(Welcome to the Octagon, Gomi.)
As Roy “Big Country” Nelson and Stefan “Skyscraper” Struve stood in a dark Octagon and Bruce Buffer wondered why the hell he couldn’t hear his voice booming throughout Bojangles Coliseum in Charlotte, North Carolina, one could only hope that the power outage wasn’t a sign of things to come in the upcoming co-main events. But when the lights came on, it took Nelson just 39 seconds to turn Struve’s lights out and simultaneously move to 2-0 in the UFC while serving notice on the rest of the heavyweight division that judging this book by its chubby cover is a huge mistake. When pressed by Joe Rogan in his post-fight interview for an opponent he’d like to fight, the good-natured Nelson chuckled and said, “James Toney.” Yes, the boxer turned part-time UFC fighter better known as “Lights Out”. How appropriate.
Nelson is often left out of the discussion when top heavyweight prospects are discussed. Brock Lesnar and Shane Carwin will unify the belts in July, Cain Velasquez waits in the wings for the winner and Junior Dos Santos is in the mix. Frank Mir is effectively out of contention, at least for now, but Big Country gets less love from the UFC faithful than Todd Duffee, who has spent a total of seven seconds in the Octagon. That should change after Roy’s second straight first round knockout, particularly when you consider that the former IFL Heavyweight Champion is a Renzo Gracie BJJ Black Belt whose ground game is better than his standup. Belly or no belly, he’s earned a trip up the ladder to big name opponent in his next fight and I expect he’ll get it. He also earned a cool 30K for KO of the Night.
In the main event, only the wisdom to tap saved Takanori Gomi from getting his lights turned out by Kenny Florian once Ken Flo locked in a rear naked choke in the third round. Kenny absolutely picked the last Pride Lightweight Champion apart in the first round courtesy of a jab that repeatedly found its mark and beat Gomi to the punch. The second round wasn’t quite as one-sided, more due to less overall activity by both fighters than a real back and forth battle. Kenny displayed a calm, icy style with good movement and little wasted energy throughout rounds one and two while Gomi looked overmatched and wildly swung for the fences several times, never really touching Florian with anything significant. After being instructed to more aggressively move forward in the third round by his corner, Kenny took the fight to the ground where Gomi was no match for Florian’s jits, which earned Flo Submission of the Night.
Florian is now 9-2 in the Lightweight division since the UFC brought the division back into the fold. His only losses are in his two shots at capturing the belt against Sean Sherk and BJ Penn. With his wins over Guida and Gomi since the loss to BJ, he appears to be improving with each outing. That said, I’m a firm believer that at 155 there is BJ Penn and everyone else in the world, so Kenny’s best shot at the belt will probably come when BJ decides to move up to 170. In the meantime, a fight with Gray Maynard in Boston sounds like a great opportunity for both fighters to lay claim to top contender status.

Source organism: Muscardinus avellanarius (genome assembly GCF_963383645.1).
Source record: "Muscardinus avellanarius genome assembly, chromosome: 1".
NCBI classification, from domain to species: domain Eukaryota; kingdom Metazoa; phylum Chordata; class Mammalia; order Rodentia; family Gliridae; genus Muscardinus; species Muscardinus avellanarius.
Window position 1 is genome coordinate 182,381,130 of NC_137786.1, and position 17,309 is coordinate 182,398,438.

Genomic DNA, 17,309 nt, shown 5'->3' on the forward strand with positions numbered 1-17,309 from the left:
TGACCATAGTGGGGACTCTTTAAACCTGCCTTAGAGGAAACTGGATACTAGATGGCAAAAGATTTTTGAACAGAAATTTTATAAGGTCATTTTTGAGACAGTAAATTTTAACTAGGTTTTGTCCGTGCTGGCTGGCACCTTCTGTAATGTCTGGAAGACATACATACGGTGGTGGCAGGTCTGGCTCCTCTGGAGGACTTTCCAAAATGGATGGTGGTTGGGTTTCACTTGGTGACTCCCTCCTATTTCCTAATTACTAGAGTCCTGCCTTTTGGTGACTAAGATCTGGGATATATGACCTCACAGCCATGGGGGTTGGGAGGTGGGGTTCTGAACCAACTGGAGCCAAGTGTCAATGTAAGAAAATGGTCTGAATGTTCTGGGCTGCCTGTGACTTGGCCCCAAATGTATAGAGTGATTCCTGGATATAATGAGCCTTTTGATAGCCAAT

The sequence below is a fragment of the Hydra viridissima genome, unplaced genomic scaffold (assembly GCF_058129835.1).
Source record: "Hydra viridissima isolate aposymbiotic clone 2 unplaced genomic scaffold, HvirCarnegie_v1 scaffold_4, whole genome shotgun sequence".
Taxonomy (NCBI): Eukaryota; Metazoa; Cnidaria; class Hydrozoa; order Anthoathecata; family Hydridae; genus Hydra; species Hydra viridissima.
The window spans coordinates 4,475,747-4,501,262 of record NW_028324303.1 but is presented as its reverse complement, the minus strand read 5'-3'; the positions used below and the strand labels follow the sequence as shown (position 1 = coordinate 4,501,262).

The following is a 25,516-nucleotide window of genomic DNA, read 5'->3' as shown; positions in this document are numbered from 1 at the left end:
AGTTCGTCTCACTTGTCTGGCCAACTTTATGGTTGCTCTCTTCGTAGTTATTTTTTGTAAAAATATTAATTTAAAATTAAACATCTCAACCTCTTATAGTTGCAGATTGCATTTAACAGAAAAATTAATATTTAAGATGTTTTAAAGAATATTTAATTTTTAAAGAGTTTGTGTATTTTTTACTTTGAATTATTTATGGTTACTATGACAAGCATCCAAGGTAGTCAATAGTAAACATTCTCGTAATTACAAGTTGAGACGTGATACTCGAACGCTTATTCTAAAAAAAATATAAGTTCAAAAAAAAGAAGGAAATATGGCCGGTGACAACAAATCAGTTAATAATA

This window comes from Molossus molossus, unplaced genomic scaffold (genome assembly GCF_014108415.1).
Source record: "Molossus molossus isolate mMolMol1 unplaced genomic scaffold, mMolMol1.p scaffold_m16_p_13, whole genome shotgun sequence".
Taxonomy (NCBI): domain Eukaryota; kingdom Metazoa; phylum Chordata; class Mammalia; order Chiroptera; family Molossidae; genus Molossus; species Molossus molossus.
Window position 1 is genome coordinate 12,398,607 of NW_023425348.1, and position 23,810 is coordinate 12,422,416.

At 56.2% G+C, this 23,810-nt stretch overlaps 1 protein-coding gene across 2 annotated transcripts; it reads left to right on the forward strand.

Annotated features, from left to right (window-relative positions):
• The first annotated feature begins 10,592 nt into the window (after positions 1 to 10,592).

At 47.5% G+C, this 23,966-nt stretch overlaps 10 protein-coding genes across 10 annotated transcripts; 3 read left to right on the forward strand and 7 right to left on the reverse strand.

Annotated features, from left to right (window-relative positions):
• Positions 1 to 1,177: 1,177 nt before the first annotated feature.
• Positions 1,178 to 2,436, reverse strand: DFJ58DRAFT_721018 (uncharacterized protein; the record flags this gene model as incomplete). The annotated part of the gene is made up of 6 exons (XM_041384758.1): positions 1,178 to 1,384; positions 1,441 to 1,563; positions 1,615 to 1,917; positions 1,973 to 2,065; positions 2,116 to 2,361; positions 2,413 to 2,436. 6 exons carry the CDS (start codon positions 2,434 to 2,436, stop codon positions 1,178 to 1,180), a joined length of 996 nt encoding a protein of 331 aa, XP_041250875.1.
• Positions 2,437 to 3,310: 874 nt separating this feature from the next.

Gomi, on the other hand, is tough to analyze from this fight. He looked simply outclassed by Florian and, dare I say, amateurish in doing little more than swinging wildly and eating a ton of jabs before getting submitted. His ability to last into the third round (longer than Lauzon, Stevenson and Guida) has more to do with Kenny’s patient, jabbing approach than anything else. Gomi could have very well been affected by numerous factors that have certainly gotten the best of plenty of Pride stars turned Octagon warriors…the weight cut, North Carolina’s double weigh in, the cage, UFC jitters. Let’s see how he does next time out, but the way he looked tonight a lot of UFC lightweights might be texting matchmaker Joe Silva asking for the next shot at him.
• One of those lightweights might be TUF 9 Champ Ross Pearson. I couldn’t have been more impressed by the two-round striking clinic that Ross put on against tough veteran Aaron Riley at UFC 105 and nothing in his Fight of the Night with underrated Dennis Siver tells me that the “Real Deal” isn’t a solid prospect with a bright future. Siver came into the fight riding a three-fight UFC win streak courtesy of two spinning back kicks (ask Nate Mohr and Paul Kelly) and a rear naked choke (Dale Hartt). Pearson again showed strong striking, winning the exchanges and causing more damage while out-conditioning Dennis.
• Jorge Rivera won his third straight with a second round TKO of Nate Quarry after almost finishing him in the first round. Rivera said before the fight that if Nate stood with him and traded blows as he did when he fought Tim Credeur that he wouldn’t last. Jorge was right. His right hand found Nate’s face early and often, leaving him tired and bloody at the conclusion of the opening stanza. The trend continued early in the second until the referee stepped in at 29 seconds of the round.
• Pretty sure I saw more action in the first episode of TUF 11 than the entire season of TUF 10. The middleweights that made it into the asylum otherwise known as the TUF house look to be a very athletic group with solid skills.
• After watching the obligatory teaser reel at the end of the episode that gives highlights of things to come, I’m also pretty sure that I wouldn’t want to be one of the doors at the UFC Training Center.
Larry Pepe is the host of Pro MMA Radio. You can follow him on Twitter @LarryPepe.